Every year after Thanksgiving, my family heads to a remote Christmas tree farm in Edmond to get a real tree for the house. The fresh air is invigorating, it’s our two-year-old lab Berkeley’s happiest day of the year, and my kids still love the experience—while they’ve sadly gotten too old for some of the Christmas traditions, this one’s still a favorite.
Without fail, for about an hour, we trek through a dozen different fields, looking at the various trees to find that perfect one. But we haven’t cut one down in years.
At the entrance, the tree farm sells pre-cut trees in different sizes. A few years ago, I saw one about to be wrapped, and I thought it looked better than anything else in the fields. That year I bought a pre-cut tree and have never deviated since.
Now, as I said, I still look in the fields. After a while, I’m the only one left out there, still searching out that last remote row or revisiting a tree I saw earlier looking at it from a different angle. I remain open-minded to the idea that a better tree is out there. Maybe not a perfect tree, but a better option that I can also tell our family and friends that I cut down, with my own hands, after a long afternoon search. Maybe I’m trying to recreate the Grizwald family outing scene in National Lampoon’s Christmas Vacation?
Yet year after year, I return to the front and pick a pre-cut tree, and I’m glad I did. It is never perfect—no tree is—but it’s by far the best tree I can find. This year the tree leaned a little forward, and it took a bit of turning and jostling before I was confident I wouldn’t wake up with a tree on the ground the following morning. But it looks great, symmetrical, and full; it holds a ton of ornaments that took us over an hour to decorate fully. It is, in other words, precisely what we need it to be, despite lacking the novelty and compelling story that comes from cutting one down from the fields.
I go through a similar exercise, year in and year out, looking at and researching different investment approaches that might complement or even replace our tried-and-true asset-class approach. Every year, a new batch of investment strategies and options are available. They come with solid marketing stories and emerging popularity that makes for exciting conversation, not to mention outstanding backtested return simulations.
But like my tree search, I reject these options—sacrificing the stories I’d have to share with current and future clients. I stay committed to our asset class approach because I believe it’s the one that will work better for you.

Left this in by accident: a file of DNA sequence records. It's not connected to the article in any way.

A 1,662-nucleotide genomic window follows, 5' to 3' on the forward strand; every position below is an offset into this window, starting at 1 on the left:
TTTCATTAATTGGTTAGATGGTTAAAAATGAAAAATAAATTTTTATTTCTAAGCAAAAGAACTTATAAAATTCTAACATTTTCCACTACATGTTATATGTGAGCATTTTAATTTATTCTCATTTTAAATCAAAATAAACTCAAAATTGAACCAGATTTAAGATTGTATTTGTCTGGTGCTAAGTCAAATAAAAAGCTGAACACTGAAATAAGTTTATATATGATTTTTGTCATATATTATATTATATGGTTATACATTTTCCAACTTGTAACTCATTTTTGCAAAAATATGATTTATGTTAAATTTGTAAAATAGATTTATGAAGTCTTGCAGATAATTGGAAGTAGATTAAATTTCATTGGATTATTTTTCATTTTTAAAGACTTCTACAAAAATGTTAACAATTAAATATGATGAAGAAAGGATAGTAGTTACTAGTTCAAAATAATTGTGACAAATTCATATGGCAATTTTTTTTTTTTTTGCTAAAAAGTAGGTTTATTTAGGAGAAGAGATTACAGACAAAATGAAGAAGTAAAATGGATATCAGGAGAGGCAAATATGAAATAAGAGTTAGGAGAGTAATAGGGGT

At the tree farm, a simple principle guides my search—the best trees are upfront and pre-wrapped. In investing, we have a few more enduring beliefs that we follow:
I take pride in that, after all these years, my kids still count our annual Christmas Tree trek as one of the highlights of their holiday. And after almost 20 years of managing asset class portfolios for clients (in some form), I’m proud that our approach is every bit as effective and justified today as it was in the early 2000s—it, too, has stood the test of time. Rest assured, I keep my eyes open, always willing to consider other options or approaches as an addition or replacement to our asset class approach. But I don’t expect radical changes any time soon.
My messages for 2023 are similar to 2022, 2021, and before: I still think you should have most, if not all, of your portfolio in stocks, depending on your withdrawal needs (a few years of future spending in bonds is OK). I still expect smaller and more value-oriented stocks to earn higher long-term returns and provide added diversification to traditional US large cap stocks and indexes—as they did in 2021 and again this year. I still think Dimensional’s mutual funds and ETFs are the most effective investment vehicles targeting the core asset classes we want to own—especially value stocks, small cap stocks, and high-quality short-term bonds. I still expect future returns to be rocky and short-term returns to be noisy. Finally, because our investing approach is simple but never easy, I still believe my ongoing advice and coaching is worth more than the 1% a year or so you pay for it. Especially if you can check out and stop looking so often at your portfolio values and the financial news and headlines that impact them.
Our approach isn’t perfect—it doesn’t always “work,” nor does it always go up or outperform the market, any more than the tree I bring home each year is without flaws. But our approach—like my tree—is still the best one I can find to help you succeed in achieving your long-term financial goals.
It is a privilege to work with you and your family. I appreciate you continuing to trust me and trust your hard-earned wealth to Servo. I hope I can make your holiday season less stressful and more enjoyable, knowing you’re in good hands financially, thanks to someone who cares a great deal about you and wants the best for you.
Merry Christmas and Happy Holidays,